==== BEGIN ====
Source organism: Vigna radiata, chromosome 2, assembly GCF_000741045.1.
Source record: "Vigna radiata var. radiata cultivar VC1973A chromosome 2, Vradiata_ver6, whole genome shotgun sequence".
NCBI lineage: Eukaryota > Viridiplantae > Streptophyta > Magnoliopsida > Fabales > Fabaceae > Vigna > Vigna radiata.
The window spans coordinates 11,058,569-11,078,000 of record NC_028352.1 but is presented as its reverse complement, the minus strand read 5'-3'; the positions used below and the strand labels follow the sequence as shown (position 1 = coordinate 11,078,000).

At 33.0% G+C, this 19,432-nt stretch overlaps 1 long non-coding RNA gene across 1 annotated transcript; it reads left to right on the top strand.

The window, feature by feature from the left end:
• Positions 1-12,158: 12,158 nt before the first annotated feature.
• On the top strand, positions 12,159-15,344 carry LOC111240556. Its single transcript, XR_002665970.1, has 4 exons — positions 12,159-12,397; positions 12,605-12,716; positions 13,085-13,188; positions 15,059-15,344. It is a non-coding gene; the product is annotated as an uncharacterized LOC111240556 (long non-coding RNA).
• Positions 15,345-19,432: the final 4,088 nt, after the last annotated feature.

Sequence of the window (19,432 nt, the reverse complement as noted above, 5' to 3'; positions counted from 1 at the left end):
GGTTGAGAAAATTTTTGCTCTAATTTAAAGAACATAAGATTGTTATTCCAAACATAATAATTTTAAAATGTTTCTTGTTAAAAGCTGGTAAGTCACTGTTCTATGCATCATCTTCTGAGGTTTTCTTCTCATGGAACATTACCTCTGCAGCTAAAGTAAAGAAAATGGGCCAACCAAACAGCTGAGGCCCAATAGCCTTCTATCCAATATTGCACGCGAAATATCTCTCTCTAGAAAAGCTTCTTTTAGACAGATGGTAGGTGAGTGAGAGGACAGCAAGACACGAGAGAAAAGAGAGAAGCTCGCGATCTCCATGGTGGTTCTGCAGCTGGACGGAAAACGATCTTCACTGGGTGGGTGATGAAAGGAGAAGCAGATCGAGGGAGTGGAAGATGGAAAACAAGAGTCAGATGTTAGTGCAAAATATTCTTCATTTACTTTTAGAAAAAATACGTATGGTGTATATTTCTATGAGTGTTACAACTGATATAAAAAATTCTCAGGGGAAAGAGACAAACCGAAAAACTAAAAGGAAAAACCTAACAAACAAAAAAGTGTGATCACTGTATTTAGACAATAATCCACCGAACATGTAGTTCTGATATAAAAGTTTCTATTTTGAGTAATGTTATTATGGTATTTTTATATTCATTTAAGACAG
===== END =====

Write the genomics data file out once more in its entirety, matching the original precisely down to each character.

Source organism: Vigna radiata, chromosome 2, assembly GCF_000741045.1.
Source record: "Vigna radiata var. radiata cultivar VC1973A chromosome 2, Vradiata_ver6, whole genome shotgun sequence".
NCBI lineage: Eukaryota > Viridiplantae > Streptophyta > Magnoliopsida > Fabales > Fabaceae > Vigna > Vigna radiata.
The window spans coordinates 11,058,569-11,078,000 of record NC_028352.1 but is presented as its reverse complement, the minus strand read 5'-3'; the positions used below and the strand labels follow the sequence as shown (position 1 = coordinate 11,078,000).

At 33.0% G+C, this 19,432-nt stretch overlaps 1 long non-coding RNA gene across 1 annotated transcript; it reads left to right on the top strand.

The window, feature by feature from the left end:
• Positions 1-12,158: 12,158 nt before the first annotated feature.
• On the top strand, positions 12,159-15,344 carry LOC111240556. Its single transcript, XR_002665970.1, has 4 exons — positions 12,159-12,397; positions 12,605-12,716; positions 13,085-13,188; positions 15,059-15,344. It is a non-coding gene; the product is annotated as an uncharacterized LOC111240556 (long non-coding RNA).
• Positions 15,345-19,432: the final 4,088 nt, after the last annotated feature.

Sequence of the window (19,432 nt, the reverse complement as noted above, 5' to 3'; positions counted from 1 at the left end):
GGTTGAGAAAATTTTTGCTCTAATTTAAAGAACATAAGATTGTTATTCCAAACATAATAATTTTAAAATGTTTCTTGTTAAAAGCTGGTAAGTCACTGTTCTATGCATCATCTTCTGAGGTTTTCTTCTCATGGAACATTACCTCTGCAGCTAAAGTAAAGAAAATGGGCCAACCAAACAGCTGAGGCCCAATAGCCTTCTATCCAATATTGCACGCGAAATATCTCTCTCTAGAAAAGCTTCTTTTAGACAGATGGTAGGTGAGTGAGAGGACAGCAAGACACGAGAGAAAAGAGAGAAGCTCGCGATCTCCATGGTGGTTCTGCAGCTGGACGGAAAACGATCTTCACTGGGTGGGTGATGAAAGGAGAAGCAGATCGAGGGAGTGGAAGATGGAAAACAAGAGTCAGATGTTAGTGCAAAATATTCTTCATTTACTTTTAGAAAAAATACGTATGGTGTATATTTCTATGAGTGTTACAACTGATATAAAAAATTCTCAGGGGAAAGAGACAAACCGAAAAACTAAAAGGAAAAACCTAACAAACAAAAAAGTGTGATCACTGTATTTAGACAATAATCCACCGAACATGTAGTTCTGATATAAAAGTTTCTATTTTGAGTAATGTTATTATGGTATTTTTATATTCATTTAAGACAG